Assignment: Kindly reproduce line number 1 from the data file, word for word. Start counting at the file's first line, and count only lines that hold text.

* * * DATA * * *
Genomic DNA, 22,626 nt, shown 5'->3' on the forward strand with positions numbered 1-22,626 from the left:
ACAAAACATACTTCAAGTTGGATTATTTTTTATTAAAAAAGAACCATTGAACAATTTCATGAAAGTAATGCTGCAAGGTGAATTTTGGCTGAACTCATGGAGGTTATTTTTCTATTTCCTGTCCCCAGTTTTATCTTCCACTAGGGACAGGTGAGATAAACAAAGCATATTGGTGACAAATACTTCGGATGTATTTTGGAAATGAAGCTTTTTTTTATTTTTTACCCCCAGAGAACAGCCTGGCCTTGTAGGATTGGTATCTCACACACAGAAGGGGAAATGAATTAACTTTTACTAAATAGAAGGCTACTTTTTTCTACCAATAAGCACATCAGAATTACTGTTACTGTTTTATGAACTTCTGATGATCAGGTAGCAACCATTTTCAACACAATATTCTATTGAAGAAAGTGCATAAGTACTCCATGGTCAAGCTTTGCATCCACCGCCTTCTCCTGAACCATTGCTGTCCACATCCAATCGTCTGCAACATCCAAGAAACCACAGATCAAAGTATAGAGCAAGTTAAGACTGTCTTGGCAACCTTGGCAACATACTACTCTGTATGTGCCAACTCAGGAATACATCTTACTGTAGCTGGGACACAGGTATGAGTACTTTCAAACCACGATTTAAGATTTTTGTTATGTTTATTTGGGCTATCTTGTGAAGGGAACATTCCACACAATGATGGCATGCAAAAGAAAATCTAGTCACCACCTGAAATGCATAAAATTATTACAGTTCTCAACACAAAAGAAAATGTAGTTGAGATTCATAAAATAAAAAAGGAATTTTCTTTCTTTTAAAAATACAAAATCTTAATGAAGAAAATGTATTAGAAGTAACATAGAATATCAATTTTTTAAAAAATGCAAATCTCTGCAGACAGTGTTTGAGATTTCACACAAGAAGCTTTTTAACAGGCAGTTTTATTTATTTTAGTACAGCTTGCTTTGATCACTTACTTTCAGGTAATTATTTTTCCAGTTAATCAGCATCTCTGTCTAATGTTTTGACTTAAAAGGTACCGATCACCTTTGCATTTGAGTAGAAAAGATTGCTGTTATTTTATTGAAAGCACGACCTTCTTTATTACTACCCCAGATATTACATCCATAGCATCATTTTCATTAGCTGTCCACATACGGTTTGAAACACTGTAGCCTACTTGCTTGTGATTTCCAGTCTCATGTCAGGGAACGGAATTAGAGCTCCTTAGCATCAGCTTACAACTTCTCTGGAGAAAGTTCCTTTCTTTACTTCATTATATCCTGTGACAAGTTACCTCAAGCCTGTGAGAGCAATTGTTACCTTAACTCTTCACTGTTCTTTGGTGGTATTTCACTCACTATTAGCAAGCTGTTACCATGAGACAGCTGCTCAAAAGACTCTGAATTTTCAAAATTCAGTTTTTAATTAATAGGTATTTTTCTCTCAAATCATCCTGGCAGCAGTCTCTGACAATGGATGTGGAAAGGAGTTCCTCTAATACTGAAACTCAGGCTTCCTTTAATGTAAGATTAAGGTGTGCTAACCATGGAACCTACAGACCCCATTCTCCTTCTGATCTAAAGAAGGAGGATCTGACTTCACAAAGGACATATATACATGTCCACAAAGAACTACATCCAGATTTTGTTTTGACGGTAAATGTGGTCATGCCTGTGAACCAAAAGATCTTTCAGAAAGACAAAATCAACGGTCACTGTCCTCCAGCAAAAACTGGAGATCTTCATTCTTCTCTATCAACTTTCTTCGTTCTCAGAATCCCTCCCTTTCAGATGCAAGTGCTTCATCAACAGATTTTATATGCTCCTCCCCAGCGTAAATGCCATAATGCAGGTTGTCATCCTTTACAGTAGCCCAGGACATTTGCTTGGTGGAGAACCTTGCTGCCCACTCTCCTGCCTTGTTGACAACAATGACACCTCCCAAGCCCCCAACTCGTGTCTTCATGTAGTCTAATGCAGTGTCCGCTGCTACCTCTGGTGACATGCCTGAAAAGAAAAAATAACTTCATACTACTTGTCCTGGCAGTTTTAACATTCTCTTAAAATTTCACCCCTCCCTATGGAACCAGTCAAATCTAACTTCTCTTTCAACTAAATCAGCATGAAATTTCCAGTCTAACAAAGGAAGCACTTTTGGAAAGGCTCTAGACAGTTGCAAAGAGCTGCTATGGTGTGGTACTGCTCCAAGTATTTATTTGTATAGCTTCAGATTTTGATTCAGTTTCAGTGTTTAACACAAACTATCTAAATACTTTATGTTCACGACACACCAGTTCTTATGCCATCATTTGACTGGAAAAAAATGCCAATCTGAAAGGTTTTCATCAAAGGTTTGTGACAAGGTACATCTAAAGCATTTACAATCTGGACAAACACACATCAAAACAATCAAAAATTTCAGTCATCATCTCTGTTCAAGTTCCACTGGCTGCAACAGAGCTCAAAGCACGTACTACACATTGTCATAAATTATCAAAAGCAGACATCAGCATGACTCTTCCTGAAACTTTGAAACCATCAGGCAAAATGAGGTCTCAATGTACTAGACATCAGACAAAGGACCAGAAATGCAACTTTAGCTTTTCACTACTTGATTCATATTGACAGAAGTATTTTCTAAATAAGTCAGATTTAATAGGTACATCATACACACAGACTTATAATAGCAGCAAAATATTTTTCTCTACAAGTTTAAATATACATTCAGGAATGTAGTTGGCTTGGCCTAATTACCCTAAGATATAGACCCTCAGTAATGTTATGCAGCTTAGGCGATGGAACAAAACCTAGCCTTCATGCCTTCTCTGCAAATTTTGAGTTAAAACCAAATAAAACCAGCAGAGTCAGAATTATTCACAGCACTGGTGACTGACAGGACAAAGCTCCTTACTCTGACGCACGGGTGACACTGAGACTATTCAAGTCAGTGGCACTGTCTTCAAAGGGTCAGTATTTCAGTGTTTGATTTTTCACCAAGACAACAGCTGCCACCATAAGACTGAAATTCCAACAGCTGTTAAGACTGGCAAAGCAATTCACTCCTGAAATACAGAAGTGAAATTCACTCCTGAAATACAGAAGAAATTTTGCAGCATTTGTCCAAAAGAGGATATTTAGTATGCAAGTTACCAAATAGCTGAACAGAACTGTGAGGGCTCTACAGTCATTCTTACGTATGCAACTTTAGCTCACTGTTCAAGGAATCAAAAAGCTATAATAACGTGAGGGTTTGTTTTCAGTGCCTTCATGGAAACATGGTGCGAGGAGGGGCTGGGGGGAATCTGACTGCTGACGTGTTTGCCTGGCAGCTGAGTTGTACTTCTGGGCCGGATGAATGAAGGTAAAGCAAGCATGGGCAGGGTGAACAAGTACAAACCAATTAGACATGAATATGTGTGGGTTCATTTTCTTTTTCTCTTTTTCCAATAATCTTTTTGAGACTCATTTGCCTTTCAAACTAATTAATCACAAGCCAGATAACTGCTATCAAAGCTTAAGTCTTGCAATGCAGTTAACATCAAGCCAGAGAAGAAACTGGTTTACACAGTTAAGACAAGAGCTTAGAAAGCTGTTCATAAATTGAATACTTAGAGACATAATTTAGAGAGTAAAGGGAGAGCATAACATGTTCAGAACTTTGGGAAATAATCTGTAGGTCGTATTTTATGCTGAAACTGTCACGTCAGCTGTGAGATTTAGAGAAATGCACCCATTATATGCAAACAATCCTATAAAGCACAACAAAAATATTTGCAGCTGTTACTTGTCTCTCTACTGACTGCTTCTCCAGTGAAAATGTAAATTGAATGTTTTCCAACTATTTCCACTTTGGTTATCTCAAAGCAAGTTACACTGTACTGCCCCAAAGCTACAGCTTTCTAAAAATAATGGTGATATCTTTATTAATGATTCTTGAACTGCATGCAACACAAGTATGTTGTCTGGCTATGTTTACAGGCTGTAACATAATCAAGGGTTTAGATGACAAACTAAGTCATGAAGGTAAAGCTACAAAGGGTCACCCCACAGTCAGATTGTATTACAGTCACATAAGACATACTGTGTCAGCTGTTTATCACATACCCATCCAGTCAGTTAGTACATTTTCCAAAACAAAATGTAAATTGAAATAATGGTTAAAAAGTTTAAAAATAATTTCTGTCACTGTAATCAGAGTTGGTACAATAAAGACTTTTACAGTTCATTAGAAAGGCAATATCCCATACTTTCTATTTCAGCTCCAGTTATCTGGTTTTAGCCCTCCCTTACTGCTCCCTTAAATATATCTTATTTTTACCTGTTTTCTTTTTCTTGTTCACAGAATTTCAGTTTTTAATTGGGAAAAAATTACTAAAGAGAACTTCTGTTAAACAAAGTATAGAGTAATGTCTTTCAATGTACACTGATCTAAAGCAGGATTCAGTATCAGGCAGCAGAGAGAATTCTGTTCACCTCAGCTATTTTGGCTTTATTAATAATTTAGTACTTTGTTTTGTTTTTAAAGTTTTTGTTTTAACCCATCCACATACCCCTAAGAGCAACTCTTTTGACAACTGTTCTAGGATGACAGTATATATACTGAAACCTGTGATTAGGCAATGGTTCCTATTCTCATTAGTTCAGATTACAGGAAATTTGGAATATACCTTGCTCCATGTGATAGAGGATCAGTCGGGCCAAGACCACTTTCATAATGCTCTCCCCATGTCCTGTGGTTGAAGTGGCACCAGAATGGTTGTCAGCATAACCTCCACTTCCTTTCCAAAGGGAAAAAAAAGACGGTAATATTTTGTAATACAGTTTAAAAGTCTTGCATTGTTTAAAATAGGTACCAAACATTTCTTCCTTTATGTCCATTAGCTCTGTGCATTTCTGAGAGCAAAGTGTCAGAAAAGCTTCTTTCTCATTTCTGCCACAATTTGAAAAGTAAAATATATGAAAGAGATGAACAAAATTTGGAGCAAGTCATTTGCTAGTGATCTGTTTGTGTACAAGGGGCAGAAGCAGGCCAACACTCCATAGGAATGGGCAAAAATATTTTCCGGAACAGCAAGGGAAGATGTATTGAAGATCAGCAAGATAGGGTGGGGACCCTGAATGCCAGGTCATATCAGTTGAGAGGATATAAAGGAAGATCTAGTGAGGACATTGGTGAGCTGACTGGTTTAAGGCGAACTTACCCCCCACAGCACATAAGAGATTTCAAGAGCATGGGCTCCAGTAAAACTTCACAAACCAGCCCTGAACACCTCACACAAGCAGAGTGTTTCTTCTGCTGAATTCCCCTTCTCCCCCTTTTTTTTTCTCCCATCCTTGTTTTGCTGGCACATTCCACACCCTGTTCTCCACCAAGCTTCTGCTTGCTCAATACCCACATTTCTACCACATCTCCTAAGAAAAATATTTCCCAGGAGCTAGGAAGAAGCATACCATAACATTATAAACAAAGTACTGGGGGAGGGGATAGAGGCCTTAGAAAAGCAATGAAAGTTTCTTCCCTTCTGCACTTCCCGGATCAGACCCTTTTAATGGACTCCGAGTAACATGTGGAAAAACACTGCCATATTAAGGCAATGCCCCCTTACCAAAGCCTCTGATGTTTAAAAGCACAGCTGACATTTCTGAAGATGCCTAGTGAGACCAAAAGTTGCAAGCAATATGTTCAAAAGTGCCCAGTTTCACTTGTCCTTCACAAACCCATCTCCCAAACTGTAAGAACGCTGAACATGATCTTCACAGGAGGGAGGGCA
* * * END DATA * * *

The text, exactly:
Genomic DNA, 22,626 nt, shown 5'->3' on the forward strand with positions numbered 1-22,626 from the left: